The Stagecoach Cometh!

Welcome to Throwback Thursday, friends!  Today, Retro Bus Tours, Inc. is proud to present the “Several Things You Thought You Knew but Really Didn’t About the Old West” tour.  Please ignore the Retro Bus and step quickly across the parking lot to the Retro Stagecoach.

 Our first stop:  1880.  One of our stagecoach stewardesses is passing around a photo of William Bonney.  Perhaps you know him better as Billy the Kid.  This 2×3 inch ferrotype photo was taken in late 1879 or early 1880 by an unknown portrait photographer.  You’ll notice that the Kid is holding an 1873 Winchester rifle with its butt resting on the floor. For years, this was the only photograph known to exists of the Kid.  The image depicts him wearing his Colt revolver on his left side, which led historians to believe the Kid was left-handed.  However, they failed to take into account that the ferrotype photo process produced reversed images. There’s another reason we know the picture was a mirror image and that Billy the Kid was really a righty: The photo also shows his Winchester Model 1873 lever-action rifle. The weapon appears to feature a left-sided loading gate, but in 1873, Winchester only made rifles that load on the right.  (By the way, in June 2011, the original ferrotype photo plate was bought at an auction for $2.3 million by businessman William Koch!) 

Next stop: 1882.  After a short life (34 years) filled with lots of crime, Jesse James, his outlaw gang practically completely annihilated, trusted only brothers Charley and Robert Ford.  Although Charley had been on previous raids with Jesse, Bob Ford was an eager new recruit.  For protection, James asked the Ford brothers to move in with him and his family. By that time, Bob Ford had conducted clandestine negotiations with the Missouri Governor Thomas Crittenden, laying out a plan to bring in the famous outlaw.  On April 3, 1882, after eating breakfast, the Fords and Jameses went into the living room before traveling to Platte City for a robbery. From the newspaper, Jesse had just learned that gang member Dick Liddil had confessed to participating in Wood Hite’s murder. He was suspicious that the Fords had not told him about it. Bob Ford later said he believed that Jesse realized he and his brother were there to betray him. Instead of confronting them, Jesse walked across the living room and laid his revolvers on a settee. As he turned around, he stopped to inspect a dusty picture above the mantle.  He grabbed a chair and stood up on the chair to clean it.  As he was balancing on the chair, his back to the room, Bob Ford drew his weapon, and shot the unarmed Jesse James in the back of the head.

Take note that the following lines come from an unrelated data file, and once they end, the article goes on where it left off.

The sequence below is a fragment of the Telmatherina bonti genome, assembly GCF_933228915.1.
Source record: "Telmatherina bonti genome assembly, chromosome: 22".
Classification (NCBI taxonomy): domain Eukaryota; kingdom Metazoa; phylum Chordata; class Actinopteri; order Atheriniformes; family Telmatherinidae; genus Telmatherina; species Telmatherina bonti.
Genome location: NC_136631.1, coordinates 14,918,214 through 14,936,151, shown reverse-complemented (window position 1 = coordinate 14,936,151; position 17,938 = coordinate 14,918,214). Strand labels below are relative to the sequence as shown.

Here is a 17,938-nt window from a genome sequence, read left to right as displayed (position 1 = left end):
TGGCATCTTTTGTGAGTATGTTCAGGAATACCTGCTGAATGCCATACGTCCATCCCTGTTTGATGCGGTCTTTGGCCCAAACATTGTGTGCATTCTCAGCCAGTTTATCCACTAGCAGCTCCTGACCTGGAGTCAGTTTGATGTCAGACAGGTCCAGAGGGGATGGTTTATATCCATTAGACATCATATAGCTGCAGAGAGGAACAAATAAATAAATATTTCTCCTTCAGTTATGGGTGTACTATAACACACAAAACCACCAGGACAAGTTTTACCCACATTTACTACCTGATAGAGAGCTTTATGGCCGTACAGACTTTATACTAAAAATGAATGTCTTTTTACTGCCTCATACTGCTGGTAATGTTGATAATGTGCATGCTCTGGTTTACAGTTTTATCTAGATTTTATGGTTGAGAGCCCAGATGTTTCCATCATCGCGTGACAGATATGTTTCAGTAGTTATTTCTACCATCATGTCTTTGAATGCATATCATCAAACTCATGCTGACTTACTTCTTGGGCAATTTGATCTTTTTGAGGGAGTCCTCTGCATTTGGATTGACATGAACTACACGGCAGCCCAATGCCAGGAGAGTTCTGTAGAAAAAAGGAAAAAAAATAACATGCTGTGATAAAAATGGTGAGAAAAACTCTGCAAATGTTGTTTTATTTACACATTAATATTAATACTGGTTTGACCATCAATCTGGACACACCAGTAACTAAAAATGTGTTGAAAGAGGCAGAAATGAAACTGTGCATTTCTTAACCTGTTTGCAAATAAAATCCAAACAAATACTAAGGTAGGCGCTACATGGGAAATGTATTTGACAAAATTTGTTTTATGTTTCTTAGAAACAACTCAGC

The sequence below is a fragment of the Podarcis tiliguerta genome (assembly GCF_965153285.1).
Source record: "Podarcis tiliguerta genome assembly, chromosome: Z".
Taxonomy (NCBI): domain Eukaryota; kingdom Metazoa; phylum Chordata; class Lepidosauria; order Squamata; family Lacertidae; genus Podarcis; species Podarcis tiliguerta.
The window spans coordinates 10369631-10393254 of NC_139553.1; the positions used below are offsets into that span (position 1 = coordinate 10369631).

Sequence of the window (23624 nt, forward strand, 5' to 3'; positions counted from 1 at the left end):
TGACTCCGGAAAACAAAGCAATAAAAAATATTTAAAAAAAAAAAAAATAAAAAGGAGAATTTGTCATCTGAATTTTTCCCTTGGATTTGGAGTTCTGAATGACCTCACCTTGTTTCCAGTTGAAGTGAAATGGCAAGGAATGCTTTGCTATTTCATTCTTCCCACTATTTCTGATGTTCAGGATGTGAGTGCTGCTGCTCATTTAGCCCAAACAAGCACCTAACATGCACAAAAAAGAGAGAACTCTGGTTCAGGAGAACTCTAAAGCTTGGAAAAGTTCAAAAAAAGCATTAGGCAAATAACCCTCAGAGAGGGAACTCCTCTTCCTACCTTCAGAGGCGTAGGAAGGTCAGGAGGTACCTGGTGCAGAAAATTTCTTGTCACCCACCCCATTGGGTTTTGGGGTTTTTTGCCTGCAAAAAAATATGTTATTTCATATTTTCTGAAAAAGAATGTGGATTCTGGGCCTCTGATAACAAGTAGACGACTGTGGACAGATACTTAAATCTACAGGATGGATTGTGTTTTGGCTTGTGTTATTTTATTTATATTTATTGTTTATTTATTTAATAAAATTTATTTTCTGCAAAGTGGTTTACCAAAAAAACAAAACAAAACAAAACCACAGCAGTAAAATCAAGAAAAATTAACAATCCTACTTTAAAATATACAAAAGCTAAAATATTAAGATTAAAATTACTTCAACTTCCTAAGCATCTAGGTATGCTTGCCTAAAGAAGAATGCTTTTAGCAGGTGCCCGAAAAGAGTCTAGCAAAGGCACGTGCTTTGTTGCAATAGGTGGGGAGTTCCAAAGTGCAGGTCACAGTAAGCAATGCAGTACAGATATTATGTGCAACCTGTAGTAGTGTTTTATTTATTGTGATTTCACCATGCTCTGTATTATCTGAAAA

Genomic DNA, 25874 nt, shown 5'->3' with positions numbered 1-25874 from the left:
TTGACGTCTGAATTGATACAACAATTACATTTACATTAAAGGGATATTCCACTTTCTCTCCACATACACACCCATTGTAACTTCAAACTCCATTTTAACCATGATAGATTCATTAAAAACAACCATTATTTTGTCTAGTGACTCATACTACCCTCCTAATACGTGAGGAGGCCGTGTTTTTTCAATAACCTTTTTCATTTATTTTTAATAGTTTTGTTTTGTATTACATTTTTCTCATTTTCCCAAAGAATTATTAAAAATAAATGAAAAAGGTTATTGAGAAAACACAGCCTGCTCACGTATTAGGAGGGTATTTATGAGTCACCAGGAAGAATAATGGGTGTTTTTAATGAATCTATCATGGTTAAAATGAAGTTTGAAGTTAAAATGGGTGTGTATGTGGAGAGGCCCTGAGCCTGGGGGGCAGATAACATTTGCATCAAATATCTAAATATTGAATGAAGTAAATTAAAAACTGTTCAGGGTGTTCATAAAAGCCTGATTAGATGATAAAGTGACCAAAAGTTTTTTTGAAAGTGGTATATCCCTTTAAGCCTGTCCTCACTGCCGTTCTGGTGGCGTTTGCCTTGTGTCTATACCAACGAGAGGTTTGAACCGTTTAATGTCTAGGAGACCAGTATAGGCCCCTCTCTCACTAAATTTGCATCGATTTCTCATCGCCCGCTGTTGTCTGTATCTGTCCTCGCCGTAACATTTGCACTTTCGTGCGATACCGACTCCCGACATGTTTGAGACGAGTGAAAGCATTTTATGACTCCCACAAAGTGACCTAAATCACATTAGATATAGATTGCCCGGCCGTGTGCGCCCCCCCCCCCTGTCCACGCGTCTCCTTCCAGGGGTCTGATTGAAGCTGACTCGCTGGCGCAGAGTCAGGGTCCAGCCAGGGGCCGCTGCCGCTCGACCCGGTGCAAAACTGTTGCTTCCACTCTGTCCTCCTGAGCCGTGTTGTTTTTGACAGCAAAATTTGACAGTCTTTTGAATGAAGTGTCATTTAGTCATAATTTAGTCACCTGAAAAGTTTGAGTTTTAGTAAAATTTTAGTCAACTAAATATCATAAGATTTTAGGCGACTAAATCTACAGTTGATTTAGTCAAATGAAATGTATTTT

Of course, none of this is news, but the next part is:  After his bank robbing days were over, Jesse James lived a quiet life in Kearney, Missouri, but his old friends—and enemies—never forgot him.  After his murder, he was buried in the front yard of his farm to thwart grave robbers.  As the years passed and his enemies died off, his family had him reinterred in a Kearney cemetery.  So, who’s lying in the grave in Granbury, Texas which is purportedly Jesse James?  In 1948, a man named J. Frank Dalton came forward at age 101, claiming he was the “real” Jesse James.  While a court of law allowed him to legally adopt the outlaw’s name, no one knows why Dalton made this claim or if he even had any link to the real Jesse James.  It’s speculated that there is a small chance he was actually the youngest member of the Dalton Gang that Jesse rode with in the Northfield, Minnesota bank robbery.   It wasn’t until years later that both graves were exhumed and the remains’ mitochondrial DNA was tested, proving that the real Jesse James is indeed buried in Kearney, Missouri.

 Next stop: 1941.  Feral camels are spotted roaming the plains of Texas.  What?!  It’s true.  The U.S. Camel Corps was established in 1856 at Camp Verde, Texas.  The military reasoned that arid southwest climate was similar to the deserts of Egypt, so the Army imported 66 camels from the Middle East. Though the humped beasts spat, regurgitated, and defied orders, this military experiment was considered to be a success.  After the Civil War broke out, exploration of the Southwest frontier was truncated when the Confederates captured Camp Verde.  After the Civil War, most of the camels were sold (many to Ringling Brothers’ Circus), while others escaped into the wild. The last reported sighting of a feral camel in Texas took place in 1941.  Presumably, no lingering descendants of the Camel Corps are still alive today.